Swiss waiting for Polanski's California ruling
Authorities deciding whether to extradite the directorGENEVA -- Switzerland's decision on extraditing Roman Polanski will be made after a California court rules whether he can be sentenced in absentia in a 33-year-old sex case, a Swiss official said Wednesday.
Justice Ministry spokesman Folco Galli told the Associated Press that a judgment on sending Polanski back to Los Angeles was still pending, but provided the clearest timeline to date for when Swiss authorities may close their examination.
"The Justice Ministry will decide on the extradition only after the California Court of Appeal has decided whether to hold proceedings in absentia," Galli said. "This action allows the extradition process to adapt to the U.S. proceedings."
Galli's statement adds even more weight to an upcoming verdict by California's 2nd District Court of Appeal.
If it grants Polanski's request to be sentenced in absentia, it could mean that the 76-year-old director avoids a forced return to the United States. The Swiss won't extradite him unless he is given a sentence longer than six months.
But rejection from the California court might mean that time has run out for Polanski, who fled the United States in 1978 after admitting to having sex with a 13-year-old girl. The Swiss arrested him on Sept. 26 as he arrived in Zurich to receive a lifetime achievement award from a film festival, and imprisoned him for over two months before moving him to house arrest at his chalet in the luxury resort of Gstaad.
Galli spoke to AP a day after the contentious battle between the prosecution and defense in Polanski's case escalated, with prosecutors accusing the filmmaker's side of using "half-truths, omissions and speculation" to paint a false picture of the conflict.
They also claimed an extradition treaty with Switzerland has been misinterpreted and said Polanski must be returned to Los Angeles under its provisions.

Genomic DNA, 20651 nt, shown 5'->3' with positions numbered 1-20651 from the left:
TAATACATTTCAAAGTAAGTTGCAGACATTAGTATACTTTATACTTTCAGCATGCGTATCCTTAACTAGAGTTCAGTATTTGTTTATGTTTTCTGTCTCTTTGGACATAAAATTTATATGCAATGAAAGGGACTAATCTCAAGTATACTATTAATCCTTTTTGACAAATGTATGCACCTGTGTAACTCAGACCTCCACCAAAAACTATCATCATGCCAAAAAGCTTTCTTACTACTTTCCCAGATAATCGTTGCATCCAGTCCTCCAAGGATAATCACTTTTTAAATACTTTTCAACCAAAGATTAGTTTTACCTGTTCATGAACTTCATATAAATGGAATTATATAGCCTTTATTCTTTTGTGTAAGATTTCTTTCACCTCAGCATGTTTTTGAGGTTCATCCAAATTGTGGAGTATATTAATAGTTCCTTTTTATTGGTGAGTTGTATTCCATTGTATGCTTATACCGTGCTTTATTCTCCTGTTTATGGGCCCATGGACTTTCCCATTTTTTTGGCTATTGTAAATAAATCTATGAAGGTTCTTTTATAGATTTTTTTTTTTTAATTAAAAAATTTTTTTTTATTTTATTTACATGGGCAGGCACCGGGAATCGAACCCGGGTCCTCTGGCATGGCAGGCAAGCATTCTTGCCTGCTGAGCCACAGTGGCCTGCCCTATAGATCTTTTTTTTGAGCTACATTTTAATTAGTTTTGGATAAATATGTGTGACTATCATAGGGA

Polanski's extradition is a complicated and diplomatically sensitive decision for the Swiss, as it deals with a three-decade-old case with accusations of wrongdoing by a Los Angeles judge, a confused sentencing procedure and the director's own flight from justice.
There is also Polanski's status as a cultural icon in France and Poland, where he holds dual citizenship, and his history as a Holocaust survivor whose first wife was brutally murdered by crazed followers of cult leader Charles Manson in California.
The Oscar-winning director of "Rosemary's Baby," "Chinatown" and "The Pianist" was initially accused of raping the girl after plying her with champagne and a Quaalude pill during a 1977 modeling shoot. He was indicted on six felony counts, including rape by use of drugs, child molestation and sodomy, but he pleaded guilty to the lesser charge of unlawful sexual intercourse.
In exchange, the judge agreed to drop the remaining charges and sent him to prison for a 90-day psychiatric evaluation. The evaluator released Polanski after 42 days, but the judge said he was going to send him back to serve out the remaining time.
Polanski then fled the U.S. on Feb. 1, 1978, the day he was to be formally sentenced. He has lived since in France, which does not extradite its citizens.